Part of growing up is a growing awareness of the difficulties that life brings us. For most of my life I was pretty shielded from death, loss, and suffering. My parents loved us, cared for us, and pointed us to Jesus. As I stepped into adulthood the ground I walked on didn’t seem so stable any longer, and the world didn’t look as bright. Now with each passing year I am confronted with the brokenness that life in a fallen world brings all of us, and there are days that I miss the innocence of my youth. But then there are days where I feel a sense of responsibility for what I now know.
When I read The Warmth of Other Suns a few months ago I kept thinking to myself: “How did I never know about things like this?” How did I not know of the broad scope of the atrocities committed against African-Americans in this country? How did I not know that even though Jim Crow ended or people moved north, the systemic effects of such heinous sins still linger? How did I not know?
Call it ignorance, call it privilege, call it bias, or call it all three, I’m not sure, but I don’t want to be in the dark any longer. As the months have continued on, my shock has turned to awareness. What I once failed to see now seems to be all around me, and I want to listen and learn.
What I’ve learned in these anxious days is that these things aren’t new. We just have greater access to them. It used to be that you could live in relative ignorance to the horrors of this world. Without the modern conveniences of television, internet, the newspaper, and now social media, people could go about their business, unaware of the many injustices happening just outside their front doors. People could live near concentration camps, unaware that within those dark chambers six million Jews were being slaughtered. People could go to church on Sunday without any awareness of the men and women who risked their lives to do that very thing in other countries. And white teenage boys could drive alone at night without ever having to worry about the police pulling them over without cause, or worse, shooting them to death.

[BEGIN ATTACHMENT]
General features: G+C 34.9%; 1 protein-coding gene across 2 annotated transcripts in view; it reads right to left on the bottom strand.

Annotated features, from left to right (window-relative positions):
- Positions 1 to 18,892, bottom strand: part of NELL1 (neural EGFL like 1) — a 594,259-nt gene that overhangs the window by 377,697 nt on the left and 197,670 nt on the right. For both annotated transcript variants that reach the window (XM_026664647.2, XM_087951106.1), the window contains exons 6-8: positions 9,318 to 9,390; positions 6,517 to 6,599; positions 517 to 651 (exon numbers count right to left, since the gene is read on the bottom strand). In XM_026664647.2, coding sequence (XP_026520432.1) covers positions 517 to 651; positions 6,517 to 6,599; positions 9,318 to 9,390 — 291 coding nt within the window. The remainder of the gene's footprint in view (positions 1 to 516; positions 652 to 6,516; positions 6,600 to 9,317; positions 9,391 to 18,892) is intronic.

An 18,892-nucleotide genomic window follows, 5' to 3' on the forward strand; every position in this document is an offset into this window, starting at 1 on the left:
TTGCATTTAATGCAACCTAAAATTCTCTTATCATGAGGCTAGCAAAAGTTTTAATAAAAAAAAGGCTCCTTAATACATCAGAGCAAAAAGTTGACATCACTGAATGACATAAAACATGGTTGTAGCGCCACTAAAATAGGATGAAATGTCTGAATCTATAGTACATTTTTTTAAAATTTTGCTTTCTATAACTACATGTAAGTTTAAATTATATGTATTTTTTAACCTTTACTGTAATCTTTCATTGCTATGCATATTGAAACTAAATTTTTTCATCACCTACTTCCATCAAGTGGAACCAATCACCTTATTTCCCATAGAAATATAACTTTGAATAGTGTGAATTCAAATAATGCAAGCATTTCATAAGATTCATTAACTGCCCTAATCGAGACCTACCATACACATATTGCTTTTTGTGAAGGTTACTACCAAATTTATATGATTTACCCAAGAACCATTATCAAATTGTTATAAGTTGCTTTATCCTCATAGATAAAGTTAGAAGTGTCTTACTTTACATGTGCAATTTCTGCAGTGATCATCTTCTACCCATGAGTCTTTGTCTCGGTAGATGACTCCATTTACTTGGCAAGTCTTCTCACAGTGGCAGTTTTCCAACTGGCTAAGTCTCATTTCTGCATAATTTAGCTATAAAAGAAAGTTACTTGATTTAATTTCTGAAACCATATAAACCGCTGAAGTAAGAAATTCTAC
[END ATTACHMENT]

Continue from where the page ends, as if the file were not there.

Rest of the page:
Now we know.
For all the evils that social media can be used for, this is not one of them. We now have access to injustice, violence, hatred, and sin in ways that were unthinkable fifty years ago. And while it’s painful to watch, I think this can only mean hope for us. What was once done in the dark is now being thrust into the light—and darkness cannot win against the light. Darkness flees when the light shines on it. Darkness cowers to the bright rays of light because it is exposed, and once it is exposed it is harder to keep it a secret. Darkness being brought to light calls out to our collective sense of justice and demands that we feel something about the tragedy of it all. Social media is one such light, opening our eyes to the dark horrors that have plagued our nation for far too long. We shouldn’t run from it. It’s painful, that’s for sure. It’s confusing. It’s infuriating. It’s divisive. But it’s exposure, and we need that. We need the dark corners of our nation’s past to be laid bare for all to see, so that we, the privileged majority can never again say: “How did I not know?”